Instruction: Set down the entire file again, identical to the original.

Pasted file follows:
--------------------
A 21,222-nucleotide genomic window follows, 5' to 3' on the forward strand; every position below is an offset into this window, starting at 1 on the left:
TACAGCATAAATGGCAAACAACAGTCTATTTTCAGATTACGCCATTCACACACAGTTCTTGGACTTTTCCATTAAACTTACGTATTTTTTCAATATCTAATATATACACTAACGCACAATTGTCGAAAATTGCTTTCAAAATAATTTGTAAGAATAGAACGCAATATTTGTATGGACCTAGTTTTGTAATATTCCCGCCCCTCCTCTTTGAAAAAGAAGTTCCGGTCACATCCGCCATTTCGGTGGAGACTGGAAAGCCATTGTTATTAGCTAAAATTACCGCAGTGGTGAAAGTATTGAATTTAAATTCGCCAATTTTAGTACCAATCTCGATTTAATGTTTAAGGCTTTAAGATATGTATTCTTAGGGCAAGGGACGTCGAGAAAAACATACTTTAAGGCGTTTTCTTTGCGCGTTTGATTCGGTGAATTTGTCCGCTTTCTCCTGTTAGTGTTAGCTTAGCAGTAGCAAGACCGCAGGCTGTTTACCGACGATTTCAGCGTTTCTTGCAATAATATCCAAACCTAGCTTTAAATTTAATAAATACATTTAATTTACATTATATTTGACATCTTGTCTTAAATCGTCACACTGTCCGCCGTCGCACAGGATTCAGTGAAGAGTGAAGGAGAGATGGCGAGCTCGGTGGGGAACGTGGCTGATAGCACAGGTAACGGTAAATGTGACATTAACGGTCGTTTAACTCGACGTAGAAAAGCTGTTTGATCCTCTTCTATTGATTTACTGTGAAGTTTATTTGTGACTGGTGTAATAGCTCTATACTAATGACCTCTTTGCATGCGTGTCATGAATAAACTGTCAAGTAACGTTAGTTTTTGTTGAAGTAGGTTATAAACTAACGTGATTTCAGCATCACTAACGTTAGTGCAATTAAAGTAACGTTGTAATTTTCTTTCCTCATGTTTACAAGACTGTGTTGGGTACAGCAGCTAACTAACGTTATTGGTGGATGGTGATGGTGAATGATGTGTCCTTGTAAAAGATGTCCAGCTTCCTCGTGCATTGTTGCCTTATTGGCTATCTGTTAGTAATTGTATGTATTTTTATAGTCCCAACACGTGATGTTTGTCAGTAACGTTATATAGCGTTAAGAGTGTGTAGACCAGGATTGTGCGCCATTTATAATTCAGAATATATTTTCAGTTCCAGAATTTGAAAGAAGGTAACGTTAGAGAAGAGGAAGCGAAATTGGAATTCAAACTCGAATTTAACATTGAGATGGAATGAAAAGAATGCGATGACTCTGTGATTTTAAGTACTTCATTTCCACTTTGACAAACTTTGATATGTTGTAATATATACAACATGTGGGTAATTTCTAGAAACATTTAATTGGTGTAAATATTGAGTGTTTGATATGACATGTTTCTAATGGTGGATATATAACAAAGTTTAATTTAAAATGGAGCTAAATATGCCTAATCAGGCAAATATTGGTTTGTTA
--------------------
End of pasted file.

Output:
A 21,222-nucleotide genomic window follows, 5' to 3' on the forward strand; every position below is an offset into this window, starting at 1 on the left:
TACAGCATAAATGGCAAACAACAGTCTATTTTCAGATTACGCCATTCACACACAGTTCTTGGACTTTTCCATTAAACTTACGTATTTTTTCAATATCTAATATATACACTAACGCACAATTGTCGAAAATTGCTTTCAAAATAATTTGTAAGAATAGAACGCAATATTTGTATGGACCTAGTTTTGTAATATTCCCGCCCCTCCTCTTTGAAAAAGAAGTTCCGGTCACATCCGCCATTTCGGTGGAGACTGGAAAGCCATTGTTATTAGCTAAAATTACCGCAGTGGTGAAAGTATTGAATTTAAATTCGCCAATTTTAGTACCAATCTCGATTTAATGTTTAAGGCTTTAAGATATGTATTCTTAGGGCAAGGGACGTCGAGAAAAACATACTTTAAGGCGTTTTCTTTGCGCGTTTGATTCGGTGAATTTGTCCGCTTTCTCCTGTTAGTGTTAGCTTAGCAGTAGCAAGACCGCAGGCTGTTTACCGACGATTTCAGCGTTTCTTGCAATAATATCCAAACCTAGCTTTAAATTTAATAAATACATTTAATTTACATTATATTTGACATCTTGTCTTAAATCGTCACACTGTCCGCCGTCGCACAGGATTCAGTGAAGAGTGAAGGAGAGATGGCGAGCTCGGTGGGGAACGTGGCTGATAGCACAGGTAACGGTAAATGTGACATTAACGGTCGTTTAACTCGACGTAGAAAAGCTGTTTGATCCTCTTCTATTGATTTACTGTGAAGTTTATTTGTGACTGGTGTAATAGCTCTATACTAATGACCTCTTTGCATGCGTGTCATGAATAAACTGTCAAGTAACGTTAGTTTTTGTTGAAGTAGGTTATAAACTAACGTGATTTCAGCATCACTAACGTTAGTGCAATTAAAGTAACGTTGTAATTTTCTTTCCTCATGTTTACAAGACTGTGTTGGGTACAGCAGCTAACTAACGTTATTGGTGGATGGTGATGGTGAATGATGTGTCCTTGTAAAAGATGTCCAGCTTCCTCGTGCATTGTTGCCTTATTGGCTATCTGTTAGTAATTGTATGTATTTTTATAGTCCCAACACGTGATGTTTGTCAGTAACGTTATATAGCGTTAAGAGTGTGTAGACCAGGATTGTGCGCCATTTATAATTCAGAATATATTTTCAGTTCCAGAATTTGAAAGAAGGTAACGTTAGAGAAGAGGAAGCGAAATTGGAATTCAAACTCGAATTTAACATTGAGATGGAATGAAAAGAATGCGATGACTCTGTGATTTTAAGTACTTCATTTCCACTTTGACAAACTTTGATATGTTGTAATATATACAACATGTGGGTAATTTCTAGAAACATTTAATTGGTGTAAATATTGAGTGTTTGATATGACATGTTTCTAATGGTGGATATATAACAAAGTTTAATTTAAAATGGAGCTAAATATGCCTAATCAGGCAAATATTGGTTTGTTA